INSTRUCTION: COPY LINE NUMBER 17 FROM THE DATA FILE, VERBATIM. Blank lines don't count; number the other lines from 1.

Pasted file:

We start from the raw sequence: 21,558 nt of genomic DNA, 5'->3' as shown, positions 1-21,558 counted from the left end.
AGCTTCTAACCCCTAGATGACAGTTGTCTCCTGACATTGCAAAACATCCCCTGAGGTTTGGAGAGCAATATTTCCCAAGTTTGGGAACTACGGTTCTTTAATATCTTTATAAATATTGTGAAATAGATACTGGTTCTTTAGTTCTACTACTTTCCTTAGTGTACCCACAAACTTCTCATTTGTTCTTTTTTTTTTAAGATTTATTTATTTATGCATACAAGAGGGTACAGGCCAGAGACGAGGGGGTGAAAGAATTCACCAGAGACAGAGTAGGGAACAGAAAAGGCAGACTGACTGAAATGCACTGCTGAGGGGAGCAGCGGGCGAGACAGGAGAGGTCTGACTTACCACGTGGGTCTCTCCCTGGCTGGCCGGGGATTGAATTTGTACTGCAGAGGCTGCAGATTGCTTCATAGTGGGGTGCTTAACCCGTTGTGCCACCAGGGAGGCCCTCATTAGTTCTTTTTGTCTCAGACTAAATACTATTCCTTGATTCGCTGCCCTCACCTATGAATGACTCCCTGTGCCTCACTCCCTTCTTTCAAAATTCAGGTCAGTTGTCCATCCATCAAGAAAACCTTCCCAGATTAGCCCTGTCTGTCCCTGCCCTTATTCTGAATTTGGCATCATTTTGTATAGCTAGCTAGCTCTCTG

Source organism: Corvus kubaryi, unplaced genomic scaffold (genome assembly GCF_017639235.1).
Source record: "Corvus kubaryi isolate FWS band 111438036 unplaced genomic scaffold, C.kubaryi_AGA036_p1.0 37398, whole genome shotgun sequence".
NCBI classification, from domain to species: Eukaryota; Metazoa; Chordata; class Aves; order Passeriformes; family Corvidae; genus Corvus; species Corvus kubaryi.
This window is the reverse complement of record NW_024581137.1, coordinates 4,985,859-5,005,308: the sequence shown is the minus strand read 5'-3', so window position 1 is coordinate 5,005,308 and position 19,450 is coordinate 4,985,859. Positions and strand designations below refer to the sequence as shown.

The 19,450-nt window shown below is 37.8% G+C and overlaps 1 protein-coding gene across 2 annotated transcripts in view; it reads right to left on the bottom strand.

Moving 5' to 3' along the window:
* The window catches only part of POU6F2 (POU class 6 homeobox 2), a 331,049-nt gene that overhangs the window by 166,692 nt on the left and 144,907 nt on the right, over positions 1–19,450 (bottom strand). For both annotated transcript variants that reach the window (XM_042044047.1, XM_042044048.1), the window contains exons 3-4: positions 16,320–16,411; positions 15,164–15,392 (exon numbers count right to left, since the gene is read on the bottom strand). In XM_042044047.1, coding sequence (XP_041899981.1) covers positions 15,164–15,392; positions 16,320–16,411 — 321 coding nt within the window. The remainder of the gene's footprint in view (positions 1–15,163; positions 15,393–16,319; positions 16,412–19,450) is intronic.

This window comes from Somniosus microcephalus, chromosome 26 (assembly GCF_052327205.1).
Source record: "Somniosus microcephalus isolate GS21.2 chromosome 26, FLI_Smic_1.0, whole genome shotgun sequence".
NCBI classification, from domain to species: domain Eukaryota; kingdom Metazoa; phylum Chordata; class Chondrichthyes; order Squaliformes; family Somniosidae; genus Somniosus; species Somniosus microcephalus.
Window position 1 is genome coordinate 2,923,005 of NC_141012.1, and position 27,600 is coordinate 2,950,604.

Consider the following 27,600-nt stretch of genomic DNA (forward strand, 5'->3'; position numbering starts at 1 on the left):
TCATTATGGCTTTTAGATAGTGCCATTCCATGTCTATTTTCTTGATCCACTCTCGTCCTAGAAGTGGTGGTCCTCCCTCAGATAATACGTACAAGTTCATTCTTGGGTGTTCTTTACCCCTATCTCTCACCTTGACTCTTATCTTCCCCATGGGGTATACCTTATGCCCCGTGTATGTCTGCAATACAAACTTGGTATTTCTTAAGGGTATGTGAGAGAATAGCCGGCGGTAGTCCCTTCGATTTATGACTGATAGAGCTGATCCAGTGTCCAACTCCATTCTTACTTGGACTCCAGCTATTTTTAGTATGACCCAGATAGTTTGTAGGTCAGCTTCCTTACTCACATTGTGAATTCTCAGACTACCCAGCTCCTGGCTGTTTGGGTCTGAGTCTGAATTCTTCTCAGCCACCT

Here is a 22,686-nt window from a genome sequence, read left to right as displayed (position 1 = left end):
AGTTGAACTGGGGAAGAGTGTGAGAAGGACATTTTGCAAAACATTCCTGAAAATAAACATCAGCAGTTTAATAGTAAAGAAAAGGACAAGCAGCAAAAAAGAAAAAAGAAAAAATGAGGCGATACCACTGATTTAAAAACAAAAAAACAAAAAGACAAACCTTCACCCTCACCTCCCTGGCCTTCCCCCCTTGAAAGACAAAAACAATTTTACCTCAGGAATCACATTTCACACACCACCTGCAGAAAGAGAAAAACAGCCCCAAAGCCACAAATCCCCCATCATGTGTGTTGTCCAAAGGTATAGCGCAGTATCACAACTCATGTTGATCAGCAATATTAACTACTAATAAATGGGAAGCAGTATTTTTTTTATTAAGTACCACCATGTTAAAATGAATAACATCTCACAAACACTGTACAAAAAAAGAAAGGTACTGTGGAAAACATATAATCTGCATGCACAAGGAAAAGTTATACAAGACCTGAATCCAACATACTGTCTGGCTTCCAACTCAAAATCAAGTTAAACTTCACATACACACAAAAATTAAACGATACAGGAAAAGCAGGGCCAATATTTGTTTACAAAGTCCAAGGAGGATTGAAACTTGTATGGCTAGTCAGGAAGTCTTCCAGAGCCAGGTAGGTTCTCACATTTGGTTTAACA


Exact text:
AGTTGAACTGGGGAAGAGTGTGAGAAGGACATTTTGCAAAACATTCCTGAAAATAAACATCAGCAGTTTAATAGTAAAGAAAAGGACAAGCAGCAAAAAAGAAAAAAGAAAAAATGAGGCGATACCACTGATTTAAAAACAAAAAAACAAAAAGACAAACCTTCACCCTCACCTCCCTGGCCTTCCCCCCTTGAAAGACAAAAACAATTTTACCTCAGGAATCACATTTCACACACCACCTGCAGAAAGAGAAAAACAGCCCCAAAGCCACAAATCCCCCATCATGTGTGTTGTCCAAAGGTATAGCGCAGTATCACAACTCATGTTGATCAGCAATATTAACTACTAATAAATGGGAAGCAGTATTTTTTTTATTAAGTACCACCATGTTAAAATGAATAACATCTCACAAACACTGTACAAAAAAAGAAAGGTACTGTGGAAAACATATAATCTGCATGCACAAGGAAAAGTTATACAAGACCTGAATCCAACATACTGTCTGGCTTCCAACTCAAAATCAAGTTAAACTTCACATACACACAAAAATTAAACGATACAGGAAAAGCAGGGCCAATATTTGTTTACAAAGTCCAAGGAGGATTGAAACTTGTATGGCTAGTCAGGAAGTCTTCCAGAGCCAGGTAGGTTCTCACATTTGGTTTAACA